The episode, “Dirty Girls,” gives the season a significant jolt with the addition of Faith and a new bad guy, Caleb (Fillion), a crazed Southern preacher with superhuman strength as the enforcer for the First. Physically, he is more than a match for Buffy, as she quickly finds out. He’s wonderfully realized by Firefly’s Nathan Fillion who plays his role to the hilt and seems to be channeling Robert Mitchum’s equally demented Southern preacher in The Night of the Hunter (1955).
“Chosen” is rightly the penultimate, grand slam, mack-daddy finale for the show as Buffy and her gang take on the First in a final, winner-takes-all cataclysmic slugfest that makes one wonder if Joss is a fan of Peter Jackson’s The Lord of the Rings trilogy. The Hellmouth and its denizens bare more than a passing resemblance to Helm’s Deep but it is a nice pop culture reference that the show has done so well in the past.
Disc One features an audio commentary on “Lessons” by Joss Whedon and director David Solomon. Joss’ trademark dry, sarcastic wit is evident as he and Solomon playfully make fun of each other. Joss mentions that at the start of the season they weren’t sure the direction Principal Wood’s character was going to take until D.B. Woodside really made the character his own.
Disc Two includes an audio commentary on “Selfless” by director David Solomon and writer Drew Goddard. They talk about how this episode’s emphasis was on Anya (Caulfield) and explores how she became a vengeance demon. Goddard talks about how the actors really learned to say their dialogue in Swedish in one hilarious flashback sequence.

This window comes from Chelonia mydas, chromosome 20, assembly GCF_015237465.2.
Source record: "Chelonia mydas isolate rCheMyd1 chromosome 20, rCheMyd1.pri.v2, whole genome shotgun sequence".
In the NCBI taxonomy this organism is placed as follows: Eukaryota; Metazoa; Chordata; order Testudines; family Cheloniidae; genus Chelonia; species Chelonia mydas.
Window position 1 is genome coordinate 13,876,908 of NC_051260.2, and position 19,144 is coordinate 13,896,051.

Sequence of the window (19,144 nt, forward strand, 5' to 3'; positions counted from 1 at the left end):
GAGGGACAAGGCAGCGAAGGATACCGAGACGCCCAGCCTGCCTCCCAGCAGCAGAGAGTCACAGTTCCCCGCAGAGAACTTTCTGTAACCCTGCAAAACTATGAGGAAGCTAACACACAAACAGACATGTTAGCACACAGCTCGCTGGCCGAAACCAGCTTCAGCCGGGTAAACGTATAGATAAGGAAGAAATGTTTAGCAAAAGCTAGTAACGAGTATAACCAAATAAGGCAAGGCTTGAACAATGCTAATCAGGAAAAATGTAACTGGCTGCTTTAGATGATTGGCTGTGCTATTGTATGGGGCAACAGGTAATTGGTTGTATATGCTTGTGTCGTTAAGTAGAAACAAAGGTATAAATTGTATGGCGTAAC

There is also an audio commentary on “Conversations with Dead People” by director Nick Marck, writers Jane Epenson and Drew Goddard and actors Danny Strong and Tom Lenk. Apparently, there was quite the chaotic process making this episode as it ended up being written by four people! The participants talk about how this episode is about being alone and haunted by dead people. This is an entertaining track that fans will enjoy.
Disc Three contains a featurette entitled, “Buffy: It’s Always Been About the Fans” that examines the show’s loyal fan base and how one site, in particular, hosts an annual, six-hour party for the cast and crew to celebrate the show. Joss talks about how he actually monitors some of the online reaction to his show and communicates with the fans.
Disc Four contains an audio commentary on “The Killer in Me” with director David Solomon and writer Drew Z. Greenberg. This is kind of a dry, boring track as they joke and try to think of interesting things to say but end up narrating much of what we are seeing.